The concept of blockage was repudiated by the Internal Revenue Service for many years. It was not recognized until the courts first adopted it. See Helvering v. Maytag, 125 F. 2d 55 (1942); Helvering v. Safe Deposit & Trust Co. of Baltimore, 95 F. 2d 806 (1938); Commissioner v. Shattuck, 97 F. 2d 790 (1938); Bartol v. McGinnes, 185 F. Supp. 659 (1960). It has now impliedly been recognized as an appropriate theory by the Internal Revenue Service as evidenced by the federal estate tax regulations which provide at 20.2031-2(e): "In certain exceptional cases, the size of the block of stock to be valued in relation to the number of shares changing hands in sales may be relevant in determining whether selling prices reflect the fair market value of the block of stock to be
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valued. If the executor can show that the block of stock to be valued is so large in relation to the actual sales on the existing market that it could not be liquidated in a reasonable time without depressing the market, the price at which the block could be sold as such outside the usual market, as through an underwriter, may be a more accurate indication of value than market quotations."
Many state courts have similarly recognized the blockage theory in the estate and inheritance tax areas. See Newberry v. Walsh, 20 N.J. 484, 120 A.2d 242 (1956); Calvert v. Kattar, 301 S.W. 2d 318 (Tex. Civ. App. 1957); Citizens Fidelity Bank and Trust Co. v. Reeves, 259 S.W. 2d 432 (Ky. 1953). Valuation of Corporation Stock for Purpose of Succession, Inheritance or Estate Tax As Affected By Quantity Involved, 23 A.L.R. 2d 775, 787.
Indeed, even here in Pennsylvania, our Supreme Court recognized the blockage theory in inheritance tax cases in Clabby's Estate, 308 Pa. 287 (1932). The Court there, while denying blockage to that taxpayer, noted:
"The test is, value at the date of death. But, the value of a few shares of stock on the day of death does not always fix the value of large blocks of stock, in this case over 8,500 shares . . .
"While market quotations on the day of death are evidence of value of stock, they are not conclusive of the actual value of the stock at that time. In fixing value, other evidence having a tendency either to decrease or increase the value as of the day of death is competent and should be considered. The rule for determining value for inheritance taxation contemplates a range of the entire market and the averaging of prices as found running through a reasonable period of time . . . Men who have had experience in selling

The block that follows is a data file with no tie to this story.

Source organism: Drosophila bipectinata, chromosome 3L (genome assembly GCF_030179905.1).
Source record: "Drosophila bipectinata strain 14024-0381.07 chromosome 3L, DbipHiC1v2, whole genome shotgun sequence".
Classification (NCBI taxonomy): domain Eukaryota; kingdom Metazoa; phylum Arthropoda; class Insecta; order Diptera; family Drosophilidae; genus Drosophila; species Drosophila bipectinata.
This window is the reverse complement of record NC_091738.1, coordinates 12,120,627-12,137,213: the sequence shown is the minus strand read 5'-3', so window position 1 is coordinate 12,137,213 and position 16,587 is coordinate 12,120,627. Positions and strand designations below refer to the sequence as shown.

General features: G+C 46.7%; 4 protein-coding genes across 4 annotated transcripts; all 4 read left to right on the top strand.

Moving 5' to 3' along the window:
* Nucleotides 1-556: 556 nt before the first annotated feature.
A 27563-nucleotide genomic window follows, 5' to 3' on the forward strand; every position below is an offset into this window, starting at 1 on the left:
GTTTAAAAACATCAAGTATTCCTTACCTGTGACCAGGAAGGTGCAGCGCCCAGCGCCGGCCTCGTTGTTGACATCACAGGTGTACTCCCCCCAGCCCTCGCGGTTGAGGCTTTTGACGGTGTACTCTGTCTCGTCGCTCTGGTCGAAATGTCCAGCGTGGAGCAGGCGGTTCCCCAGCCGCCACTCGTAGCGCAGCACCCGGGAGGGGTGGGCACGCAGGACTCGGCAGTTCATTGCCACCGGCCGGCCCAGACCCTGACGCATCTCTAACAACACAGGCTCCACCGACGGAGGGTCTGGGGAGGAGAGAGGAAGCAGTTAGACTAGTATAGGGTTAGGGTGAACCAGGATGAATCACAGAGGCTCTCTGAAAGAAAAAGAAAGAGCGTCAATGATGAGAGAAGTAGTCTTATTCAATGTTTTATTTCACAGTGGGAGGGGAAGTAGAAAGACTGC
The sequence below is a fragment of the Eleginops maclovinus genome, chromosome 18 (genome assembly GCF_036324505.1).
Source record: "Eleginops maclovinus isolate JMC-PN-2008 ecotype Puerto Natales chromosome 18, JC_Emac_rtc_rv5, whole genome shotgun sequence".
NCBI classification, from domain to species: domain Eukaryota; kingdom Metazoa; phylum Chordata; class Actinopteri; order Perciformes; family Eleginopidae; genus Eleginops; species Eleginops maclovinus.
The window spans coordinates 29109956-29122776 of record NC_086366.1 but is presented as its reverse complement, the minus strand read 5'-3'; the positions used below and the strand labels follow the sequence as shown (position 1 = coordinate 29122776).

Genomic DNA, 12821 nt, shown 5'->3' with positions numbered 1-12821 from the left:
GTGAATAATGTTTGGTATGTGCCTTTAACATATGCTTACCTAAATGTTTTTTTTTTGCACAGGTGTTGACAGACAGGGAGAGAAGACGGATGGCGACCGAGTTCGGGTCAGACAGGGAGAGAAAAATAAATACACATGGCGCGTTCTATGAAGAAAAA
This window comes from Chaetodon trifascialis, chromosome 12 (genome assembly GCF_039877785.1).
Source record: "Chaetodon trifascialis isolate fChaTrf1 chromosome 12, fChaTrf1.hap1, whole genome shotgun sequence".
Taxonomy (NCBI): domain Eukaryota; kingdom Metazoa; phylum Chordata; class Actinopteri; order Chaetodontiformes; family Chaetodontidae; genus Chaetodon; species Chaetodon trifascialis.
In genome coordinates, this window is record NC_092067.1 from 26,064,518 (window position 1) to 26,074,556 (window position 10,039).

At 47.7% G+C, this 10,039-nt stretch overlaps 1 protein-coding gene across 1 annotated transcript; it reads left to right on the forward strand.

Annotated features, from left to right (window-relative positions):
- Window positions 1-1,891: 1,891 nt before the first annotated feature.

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stock in lots both large and small are therefore competent to give an opinion as to the effect of dumping a large block of stock on the market. It was therefore competent to show what in the opinion of the experts the value of the stock thus sold would be under actual conditions in business."
Blockage, to date, however, has not been applied in the personal property tax area. No case in any jurisdiction which has discussed the matter has come to our attention.
There are two issues, therefore, for us to determine in this case:
A. Does blockage properly apply in considering the value of shares assessed for the purpose of personal property taxes?
B. If so, did the court properly apply blockage in this case?
A. Does "blockage" apply in considering the value of shares assessed for the purpose of personal property taxation in Pennsylvania?
The Board argues that the term "value" as used in the act imposing the personal property tax must be given its ordinary and customary meaning, which is the value established by reference to the stock exchange quotation. In our opinion, the Board's total reliance on the exchange price is unduly restrictive, since it uses a standard without regard to that standard's relevance or meaning.
In using the word "value", the legislature undoubtedly recognized that a corporation's securities are subject to various methods of valuation. Reference might be made to book value, asset value, earnings statements, or any one of the other methods by which stock is valued. In virtually all tax areas, however, the term "value" has been understood to mean fair market value.
Thus, in real estate assessment cases, the Supreme Court has often reiterated that: "The term actual value
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means the market value and market value has been defined as the price which a purchaser, willing but not obliged to buy would pay an owner, willing but not obliged to sell. . . ." Deitch Co. v. Board of ...